Minister to be given referral power

By Kevin Taylor

A new power for the Environment Minister to refer projects of national significance to the Environment Court has been plugged into a bill changing the Resource Management Act.

The bill was reported back to Parliament yesterday extensively rewritten by the local government and environment select committee. The Government wants the bill passed before the election, and will get United Future’s support.

National’s environment spokesman Nick Smith yesterday accused the Government of a "massive u-turn" by including the new referral power in a menu of options for the minister to "call-in" major projects for non-local decision-making.

" ... This important change was proposed in a bill by National in 1999 but dismissed by Labour as evil and dangerous. Labour’s last-minute adoption of direct referral is an admission that it has been wrong for five years. It must now accept responsibility for delays this error has caused in the building of power stations and roading."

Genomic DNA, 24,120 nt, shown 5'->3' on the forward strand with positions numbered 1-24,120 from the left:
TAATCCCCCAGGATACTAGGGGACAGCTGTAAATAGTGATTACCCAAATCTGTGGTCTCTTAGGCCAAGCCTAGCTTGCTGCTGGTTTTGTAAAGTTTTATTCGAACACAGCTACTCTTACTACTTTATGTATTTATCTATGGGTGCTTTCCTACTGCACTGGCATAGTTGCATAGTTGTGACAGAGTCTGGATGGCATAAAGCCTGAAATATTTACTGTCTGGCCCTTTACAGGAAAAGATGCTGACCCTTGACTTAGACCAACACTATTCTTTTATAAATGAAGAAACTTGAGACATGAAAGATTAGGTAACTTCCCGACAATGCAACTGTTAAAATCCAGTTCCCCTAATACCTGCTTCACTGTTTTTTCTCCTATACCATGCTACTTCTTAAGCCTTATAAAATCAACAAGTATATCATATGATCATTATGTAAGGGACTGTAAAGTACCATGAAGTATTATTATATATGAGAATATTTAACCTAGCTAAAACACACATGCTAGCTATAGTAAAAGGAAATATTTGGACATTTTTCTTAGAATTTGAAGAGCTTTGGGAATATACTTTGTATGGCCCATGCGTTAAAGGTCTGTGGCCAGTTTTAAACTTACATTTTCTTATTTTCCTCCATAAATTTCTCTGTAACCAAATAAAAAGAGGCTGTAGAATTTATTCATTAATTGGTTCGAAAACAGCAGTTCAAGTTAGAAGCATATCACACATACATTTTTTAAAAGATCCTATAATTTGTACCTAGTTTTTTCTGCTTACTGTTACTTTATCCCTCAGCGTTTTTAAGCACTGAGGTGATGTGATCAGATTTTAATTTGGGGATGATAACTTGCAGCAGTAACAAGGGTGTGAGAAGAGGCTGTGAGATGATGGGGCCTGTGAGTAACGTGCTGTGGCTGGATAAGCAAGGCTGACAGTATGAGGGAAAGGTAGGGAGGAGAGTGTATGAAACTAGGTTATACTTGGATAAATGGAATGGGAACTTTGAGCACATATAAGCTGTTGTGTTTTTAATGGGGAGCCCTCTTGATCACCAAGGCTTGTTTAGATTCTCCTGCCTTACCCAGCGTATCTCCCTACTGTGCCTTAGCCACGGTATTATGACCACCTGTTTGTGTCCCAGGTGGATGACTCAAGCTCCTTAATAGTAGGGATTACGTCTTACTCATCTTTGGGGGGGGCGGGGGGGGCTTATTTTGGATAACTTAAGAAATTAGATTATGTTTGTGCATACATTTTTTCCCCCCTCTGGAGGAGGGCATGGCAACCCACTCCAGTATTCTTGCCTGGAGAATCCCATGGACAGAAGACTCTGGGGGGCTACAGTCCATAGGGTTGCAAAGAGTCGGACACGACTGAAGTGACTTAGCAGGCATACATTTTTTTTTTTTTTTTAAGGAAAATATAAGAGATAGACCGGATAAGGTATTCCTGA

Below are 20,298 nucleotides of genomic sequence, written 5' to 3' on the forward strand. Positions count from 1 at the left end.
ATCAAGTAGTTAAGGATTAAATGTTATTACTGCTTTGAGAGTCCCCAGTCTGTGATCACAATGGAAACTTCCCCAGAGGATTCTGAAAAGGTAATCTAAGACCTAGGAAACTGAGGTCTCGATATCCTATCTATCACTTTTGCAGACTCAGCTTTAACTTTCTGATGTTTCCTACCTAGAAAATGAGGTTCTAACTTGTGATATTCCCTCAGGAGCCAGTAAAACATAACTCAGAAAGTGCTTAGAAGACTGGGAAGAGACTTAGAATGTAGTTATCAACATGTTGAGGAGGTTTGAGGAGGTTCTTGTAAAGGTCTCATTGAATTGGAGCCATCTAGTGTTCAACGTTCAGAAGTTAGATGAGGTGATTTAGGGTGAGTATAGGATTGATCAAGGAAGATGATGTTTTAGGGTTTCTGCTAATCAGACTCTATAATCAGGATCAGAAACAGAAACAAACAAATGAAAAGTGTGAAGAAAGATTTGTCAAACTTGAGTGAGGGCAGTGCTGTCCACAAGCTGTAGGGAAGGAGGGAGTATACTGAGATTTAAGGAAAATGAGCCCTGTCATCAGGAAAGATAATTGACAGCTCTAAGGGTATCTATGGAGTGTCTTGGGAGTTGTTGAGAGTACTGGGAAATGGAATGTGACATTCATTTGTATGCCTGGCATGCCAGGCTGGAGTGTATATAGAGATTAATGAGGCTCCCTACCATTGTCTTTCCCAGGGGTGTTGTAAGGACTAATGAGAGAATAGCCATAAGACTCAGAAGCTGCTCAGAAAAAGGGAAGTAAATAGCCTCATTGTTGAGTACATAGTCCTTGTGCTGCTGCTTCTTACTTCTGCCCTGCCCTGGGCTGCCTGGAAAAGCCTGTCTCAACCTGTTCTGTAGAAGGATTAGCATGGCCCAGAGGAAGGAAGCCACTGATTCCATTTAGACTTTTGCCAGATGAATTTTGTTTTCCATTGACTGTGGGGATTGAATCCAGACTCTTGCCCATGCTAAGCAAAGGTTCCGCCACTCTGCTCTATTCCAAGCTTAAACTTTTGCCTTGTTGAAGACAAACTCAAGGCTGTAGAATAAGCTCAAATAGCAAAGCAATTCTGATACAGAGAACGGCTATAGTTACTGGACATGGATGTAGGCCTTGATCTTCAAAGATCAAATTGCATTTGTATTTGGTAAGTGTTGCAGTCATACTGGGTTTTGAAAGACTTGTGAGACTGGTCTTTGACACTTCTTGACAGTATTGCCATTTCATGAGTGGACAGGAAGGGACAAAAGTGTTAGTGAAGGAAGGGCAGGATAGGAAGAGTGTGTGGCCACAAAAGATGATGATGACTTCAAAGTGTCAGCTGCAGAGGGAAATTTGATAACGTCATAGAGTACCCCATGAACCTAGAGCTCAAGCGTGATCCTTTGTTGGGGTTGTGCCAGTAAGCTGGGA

Associate Environment Minister David Benson-Pope said Dr Smith was confused with the new ministerial referral power recommended by the select committee. It was one of the options given to the environment minister to call-in projects of national significance.

He said National’s "silly idea" of direct referral would have meant applicants could bypass local decision-making and elevate cases directly to the Environment Court, irrespective of their merits.

Dr Smith said another u-turn, the removal of the proposal to axe full hearings before the Environment Court, was equally extraordinary.

The bill originally proposed that the court only hear legal argument on projects, not rehear the application itself as it does now. That proposal has been deleted.

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